Although crux of this publication unpacks the differences in future statutory COLA estimates, we would be remiss if we did not acknowledge an equally important trend related to the statutory COLA. This is that the statutory COLA does not always equate to what the state funds. Looking at the current and two prior years, the statutory and funded COLA have been congruent only once. 2018–19 was the year of the “Super COLA”, while 2020–21 is the year of the “No COLA”. If you consider the “Catch-up COLA” in 2021–22, that will make three out of four consecutive years in which the statutory COLA is different from the funded COLA. This dynamic creates additional risks to the assumptions public education agencies use in budget development and MYP.

COLA: The Near- and Medium-Term View

Importantly, the Implicit Price Deflator accounts for the economic conditions of all local and state public agencies across the nation. Nearly 60% of the index is related to the wages of local and state government workers, while the remainder is tied to transportation and other operational costs.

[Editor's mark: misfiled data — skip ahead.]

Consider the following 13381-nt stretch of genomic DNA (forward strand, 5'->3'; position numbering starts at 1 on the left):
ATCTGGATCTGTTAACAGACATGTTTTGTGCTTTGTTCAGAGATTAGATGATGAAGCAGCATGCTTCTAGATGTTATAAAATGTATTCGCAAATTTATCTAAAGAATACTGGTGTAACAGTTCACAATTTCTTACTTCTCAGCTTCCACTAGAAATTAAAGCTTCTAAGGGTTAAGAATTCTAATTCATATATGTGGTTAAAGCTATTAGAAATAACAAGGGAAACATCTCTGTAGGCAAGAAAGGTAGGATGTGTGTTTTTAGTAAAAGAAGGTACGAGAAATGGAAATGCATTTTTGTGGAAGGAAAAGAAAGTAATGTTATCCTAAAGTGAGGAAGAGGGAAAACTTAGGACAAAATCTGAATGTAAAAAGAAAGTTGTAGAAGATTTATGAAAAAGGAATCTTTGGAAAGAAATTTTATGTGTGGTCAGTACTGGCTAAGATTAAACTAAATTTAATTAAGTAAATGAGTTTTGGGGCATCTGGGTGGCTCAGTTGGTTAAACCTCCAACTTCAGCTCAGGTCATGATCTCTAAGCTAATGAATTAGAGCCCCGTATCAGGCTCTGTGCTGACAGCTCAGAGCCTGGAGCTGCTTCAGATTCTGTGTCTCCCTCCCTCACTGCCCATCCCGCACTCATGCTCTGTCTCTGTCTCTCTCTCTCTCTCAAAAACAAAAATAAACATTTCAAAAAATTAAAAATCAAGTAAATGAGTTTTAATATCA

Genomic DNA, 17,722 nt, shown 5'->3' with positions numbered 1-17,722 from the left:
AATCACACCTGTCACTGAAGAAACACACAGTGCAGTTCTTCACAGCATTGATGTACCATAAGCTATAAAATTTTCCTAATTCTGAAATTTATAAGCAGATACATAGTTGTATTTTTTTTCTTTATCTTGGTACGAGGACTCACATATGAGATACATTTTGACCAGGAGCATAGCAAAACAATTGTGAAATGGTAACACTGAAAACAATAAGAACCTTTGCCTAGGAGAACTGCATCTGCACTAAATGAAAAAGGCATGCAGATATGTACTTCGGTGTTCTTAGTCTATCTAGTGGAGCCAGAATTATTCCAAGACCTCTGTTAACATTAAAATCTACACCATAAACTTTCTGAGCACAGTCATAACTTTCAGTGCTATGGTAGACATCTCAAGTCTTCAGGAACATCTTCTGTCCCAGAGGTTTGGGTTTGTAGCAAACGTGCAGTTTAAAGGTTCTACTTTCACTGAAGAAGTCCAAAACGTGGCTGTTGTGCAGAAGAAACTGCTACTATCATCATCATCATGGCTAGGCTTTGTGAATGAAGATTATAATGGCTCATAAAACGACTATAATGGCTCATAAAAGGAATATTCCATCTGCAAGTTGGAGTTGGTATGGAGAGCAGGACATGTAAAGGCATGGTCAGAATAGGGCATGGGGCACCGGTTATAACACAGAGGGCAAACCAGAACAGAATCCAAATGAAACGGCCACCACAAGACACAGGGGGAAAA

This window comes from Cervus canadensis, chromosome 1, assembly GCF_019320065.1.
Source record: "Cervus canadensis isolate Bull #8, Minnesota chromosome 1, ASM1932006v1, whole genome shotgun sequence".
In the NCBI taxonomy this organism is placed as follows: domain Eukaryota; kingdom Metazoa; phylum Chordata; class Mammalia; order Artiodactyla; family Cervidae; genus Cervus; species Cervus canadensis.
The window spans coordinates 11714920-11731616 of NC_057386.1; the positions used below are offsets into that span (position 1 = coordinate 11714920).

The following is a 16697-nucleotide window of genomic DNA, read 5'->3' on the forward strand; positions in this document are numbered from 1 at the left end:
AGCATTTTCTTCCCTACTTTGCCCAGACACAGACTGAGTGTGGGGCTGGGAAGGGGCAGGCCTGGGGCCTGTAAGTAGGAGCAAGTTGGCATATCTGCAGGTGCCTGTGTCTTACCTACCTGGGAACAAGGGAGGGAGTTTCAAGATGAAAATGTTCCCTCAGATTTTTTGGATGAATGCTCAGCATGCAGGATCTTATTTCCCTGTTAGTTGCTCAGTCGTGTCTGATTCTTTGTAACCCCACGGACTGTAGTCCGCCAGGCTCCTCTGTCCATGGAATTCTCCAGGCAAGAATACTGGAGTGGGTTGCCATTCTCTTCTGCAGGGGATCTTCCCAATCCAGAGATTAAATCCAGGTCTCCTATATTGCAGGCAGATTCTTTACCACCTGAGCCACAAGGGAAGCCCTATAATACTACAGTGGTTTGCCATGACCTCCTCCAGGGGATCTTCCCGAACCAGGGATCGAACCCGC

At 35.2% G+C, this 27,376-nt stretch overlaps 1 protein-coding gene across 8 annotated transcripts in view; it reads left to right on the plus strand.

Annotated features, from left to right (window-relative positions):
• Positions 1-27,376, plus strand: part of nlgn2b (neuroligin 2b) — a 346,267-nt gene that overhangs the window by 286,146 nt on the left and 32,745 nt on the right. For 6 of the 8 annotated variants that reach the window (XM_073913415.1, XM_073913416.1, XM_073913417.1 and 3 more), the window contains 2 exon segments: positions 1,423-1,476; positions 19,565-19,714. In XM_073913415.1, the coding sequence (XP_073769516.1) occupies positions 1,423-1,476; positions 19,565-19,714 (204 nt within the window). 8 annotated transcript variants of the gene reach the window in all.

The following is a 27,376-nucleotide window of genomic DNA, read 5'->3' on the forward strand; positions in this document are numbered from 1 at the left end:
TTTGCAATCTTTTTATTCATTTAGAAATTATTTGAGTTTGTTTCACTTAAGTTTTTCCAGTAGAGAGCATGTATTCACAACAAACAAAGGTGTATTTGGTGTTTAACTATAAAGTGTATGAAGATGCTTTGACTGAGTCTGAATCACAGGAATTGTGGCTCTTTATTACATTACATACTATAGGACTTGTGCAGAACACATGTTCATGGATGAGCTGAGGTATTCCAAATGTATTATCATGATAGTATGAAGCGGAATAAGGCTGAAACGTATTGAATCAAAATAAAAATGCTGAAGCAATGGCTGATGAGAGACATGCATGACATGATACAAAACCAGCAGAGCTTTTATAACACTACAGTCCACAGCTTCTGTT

Although the final statutory COLA will be based on actual changes in state and local government spending, the figures are still largely unknown. We currently have seven of eight data points needed to calculate the 2021–22 statutory COLA, only three of eight data points for the 2022–23 statutory COLA, and none of the data points for 2023–24.

The horizon paints a sobering picture with respect to the wages of public employees. Because of budgetary impact of COVID-19 on public agencies, it is difficult to imagine anything but small wage increases over the coming years. In fact, the State of California imposed a 10% furlough on its employees last June, which has yet to be restored even though the state’s economy and General Fund picture have rebounded beyond anyone’s wildest dreams. Moreover, debate continues in Washington, D.C. over the need to provide local and state governments additional stimulus funds, so their fiscal recovery is anything but certain.